know more about the future plans of his son Mali, an arts student aged twenty. He has asked his cousin, ateacher in Mali's college, to investigate.
The cousin came back four days later and said, "New things are coming your way; your son wants to go to America. Didn't I hint to you long ago that it wascoming?"
The first shock of the impact blanked out Jagan's mind for a time, and he caught his breath as he had a momentary panic at the thought of his son removing himself geographically so far. Heinanely repeated, "America ! Why America ? What has happened to his book? Has he written it?
Hasn't he written it?"
"He thinks he will have to learn the art in America."
Jagan was furious at thisnotion; it was outrageous and hurt his national pride.
"Going there to learn story-telling ! He should rather go to a village granny," he said, all his
patriotic sentiments surging.
"Exactly what I toldhim," echoed the cousin.
"Did Valmiki go to America or Germany in order to learn to write his Ramayana?" asked Jagan
with pugnacity. "Strange notions these boys get nowadays!" he said, avoidinggently any specific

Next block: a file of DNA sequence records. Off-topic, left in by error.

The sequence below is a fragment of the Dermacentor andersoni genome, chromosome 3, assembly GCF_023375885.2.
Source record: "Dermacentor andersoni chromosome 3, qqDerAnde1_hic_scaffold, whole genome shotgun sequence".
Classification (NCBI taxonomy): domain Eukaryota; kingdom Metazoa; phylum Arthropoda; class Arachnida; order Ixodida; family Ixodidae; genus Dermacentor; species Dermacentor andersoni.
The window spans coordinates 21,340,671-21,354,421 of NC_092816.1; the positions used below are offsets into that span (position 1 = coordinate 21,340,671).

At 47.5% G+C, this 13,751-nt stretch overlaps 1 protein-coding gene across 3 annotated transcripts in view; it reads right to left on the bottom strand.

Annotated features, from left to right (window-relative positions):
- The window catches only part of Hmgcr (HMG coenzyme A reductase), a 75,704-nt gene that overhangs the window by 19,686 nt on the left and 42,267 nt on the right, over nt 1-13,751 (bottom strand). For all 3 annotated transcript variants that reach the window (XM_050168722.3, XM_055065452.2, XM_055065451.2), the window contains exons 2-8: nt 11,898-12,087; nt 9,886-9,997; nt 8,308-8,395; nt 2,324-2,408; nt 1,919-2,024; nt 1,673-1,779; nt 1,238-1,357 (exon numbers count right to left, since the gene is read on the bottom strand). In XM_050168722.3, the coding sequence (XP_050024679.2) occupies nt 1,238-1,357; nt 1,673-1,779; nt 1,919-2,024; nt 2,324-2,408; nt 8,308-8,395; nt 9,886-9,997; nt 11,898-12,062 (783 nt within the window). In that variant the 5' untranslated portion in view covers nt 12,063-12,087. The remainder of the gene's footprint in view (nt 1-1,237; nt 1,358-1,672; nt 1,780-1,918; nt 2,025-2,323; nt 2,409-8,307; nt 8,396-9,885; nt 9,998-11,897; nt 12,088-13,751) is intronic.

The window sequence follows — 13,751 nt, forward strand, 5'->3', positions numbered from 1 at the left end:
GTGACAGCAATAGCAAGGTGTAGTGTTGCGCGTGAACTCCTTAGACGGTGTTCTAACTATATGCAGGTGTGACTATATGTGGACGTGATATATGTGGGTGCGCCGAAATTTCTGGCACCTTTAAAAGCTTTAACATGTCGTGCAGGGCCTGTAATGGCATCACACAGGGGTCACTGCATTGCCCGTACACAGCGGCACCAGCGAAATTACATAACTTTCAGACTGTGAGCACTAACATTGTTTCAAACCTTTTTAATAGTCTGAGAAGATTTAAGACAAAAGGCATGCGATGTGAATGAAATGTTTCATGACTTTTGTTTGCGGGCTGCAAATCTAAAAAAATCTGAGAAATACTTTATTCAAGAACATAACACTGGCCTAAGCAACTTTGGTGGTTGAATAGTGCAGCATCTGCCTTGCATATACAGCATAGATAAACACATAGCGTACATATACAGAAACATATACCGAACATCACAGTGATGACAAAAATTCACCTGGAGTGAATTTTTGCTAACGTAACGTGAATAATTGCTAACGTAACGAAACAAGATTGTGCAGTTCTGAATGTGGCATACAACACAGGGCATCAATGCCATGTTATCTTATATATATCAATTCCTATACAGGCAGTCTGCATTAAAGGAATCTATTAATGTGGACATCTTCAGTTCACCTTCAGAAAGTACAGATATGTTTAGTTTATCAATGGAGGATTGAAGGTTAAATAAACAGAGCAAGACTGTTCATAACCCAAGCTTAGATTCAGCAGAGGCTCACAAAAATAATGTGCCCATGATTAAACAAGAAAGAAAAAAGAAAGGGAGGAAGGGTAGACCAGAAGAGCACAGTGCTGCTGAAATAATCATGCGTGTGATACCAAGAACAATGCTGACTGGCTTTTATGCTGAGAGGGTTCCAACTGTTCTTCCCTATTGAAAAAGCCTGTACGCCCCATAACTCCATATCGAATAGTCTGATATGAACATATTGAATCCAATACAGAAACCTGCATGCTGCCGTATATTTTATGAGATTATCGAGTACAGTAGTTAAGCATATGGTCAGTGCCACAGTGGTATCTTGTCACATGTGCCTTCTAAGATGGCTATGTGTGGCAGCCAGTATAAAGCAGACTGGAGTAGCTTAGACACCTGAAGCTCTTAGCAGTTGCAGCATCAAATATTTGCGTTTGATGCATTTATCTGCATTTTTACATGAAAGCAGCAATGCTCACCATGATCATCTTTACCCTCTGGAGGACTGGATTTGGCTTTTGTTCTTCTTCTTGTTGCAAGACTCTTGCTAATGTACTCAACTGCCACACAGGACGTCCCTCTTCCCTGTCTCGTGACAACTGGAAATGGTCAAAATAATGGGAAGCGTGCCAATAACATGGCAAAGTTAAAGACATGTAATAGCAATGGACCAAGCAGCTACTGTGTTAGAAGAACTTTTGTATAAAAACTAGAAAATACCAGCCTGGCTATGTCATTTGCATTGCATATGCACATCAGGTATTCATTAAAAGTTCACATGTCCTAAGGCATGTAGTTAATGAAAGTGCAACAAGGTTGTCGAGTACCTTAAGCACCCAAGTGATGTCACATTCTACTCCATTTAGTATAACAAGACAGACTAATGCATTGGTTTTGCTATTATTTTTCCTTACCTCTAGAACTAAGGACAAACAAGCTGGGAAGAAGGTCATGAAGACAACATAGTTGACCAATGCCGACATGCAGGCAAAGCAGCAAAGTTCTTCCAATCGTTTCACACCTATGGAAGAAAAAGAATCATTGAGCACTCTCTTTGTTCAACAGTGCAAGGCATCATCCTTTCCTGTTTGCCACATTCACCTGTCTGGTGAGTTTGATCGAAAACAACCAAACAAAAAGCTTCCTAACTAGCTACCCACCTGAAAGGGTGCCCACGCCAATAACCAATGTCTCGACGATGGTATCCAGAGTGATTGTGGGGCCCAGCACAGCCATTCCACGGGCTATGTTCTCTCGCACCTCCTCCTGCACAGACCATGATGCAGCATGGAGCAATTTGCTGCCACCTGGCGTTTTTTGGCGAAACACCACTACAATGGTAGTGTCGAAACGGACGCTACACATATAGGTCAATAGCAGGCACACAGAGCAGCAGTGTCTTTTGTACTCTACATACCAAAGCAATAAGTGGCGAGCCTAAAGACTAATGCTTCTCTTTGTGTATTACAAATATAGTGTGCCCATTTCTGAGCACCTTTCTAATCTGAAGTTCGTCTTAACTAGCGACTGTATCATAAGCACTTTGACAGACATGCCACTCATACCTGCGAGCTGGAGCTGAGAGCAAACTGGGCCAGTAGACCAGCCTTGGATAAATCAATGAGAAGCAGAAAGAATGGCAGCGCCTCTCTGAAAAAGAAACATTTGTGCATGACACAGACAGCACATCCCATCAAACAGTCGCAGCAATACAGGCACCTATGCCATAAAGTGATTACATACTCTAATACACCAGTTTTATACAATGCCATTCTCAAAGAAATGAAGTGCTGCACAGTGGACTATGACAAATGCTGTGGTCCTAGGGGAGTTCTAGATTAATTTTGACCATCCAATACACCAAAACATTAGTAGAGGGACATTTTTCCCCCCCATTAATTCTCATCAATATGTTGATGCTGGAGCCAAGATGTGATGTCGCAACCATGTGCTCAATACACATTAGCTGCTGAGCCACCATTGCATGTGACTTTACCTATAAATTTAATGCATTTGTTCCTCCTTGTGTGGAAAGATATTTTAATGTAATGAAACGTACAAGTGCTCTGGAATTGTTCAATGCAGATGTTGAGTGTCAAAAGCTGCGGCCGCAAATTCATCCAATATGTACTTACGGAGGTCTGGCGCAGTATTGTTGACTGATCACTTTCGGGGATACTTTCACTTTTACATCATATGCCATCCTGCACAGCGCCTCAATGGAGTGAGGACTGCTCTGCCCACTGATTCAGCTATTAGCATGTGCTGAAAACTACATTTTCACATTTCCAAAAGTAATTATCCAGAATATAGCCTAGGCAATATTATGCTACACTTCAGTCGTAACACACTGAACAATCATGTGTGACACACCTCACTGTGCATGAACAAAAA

reference to his son. [...]
"What has happened to his book?" he asked desperately.
"He will write it in America," said the cousin.
Jagan felt completely crushed; adverse forcesseemed to hem him on all sides. "What has
America to do with writing his book?"
"He has read in one of the magazines at the library about a college where they teach novelwriting."
"WhyAmerica?" asked Jagan. [...]
"Because, perhaps, it's the only country where they teach such things."
"They eat only beef and pork in that country. I used to know a man from America and he told
me...""They also drink a lot of intoxicating drinks, never water or milk," said the cousin, contributing his
own bit of information. "And the women are free," he added. "I have seen some of their magazines...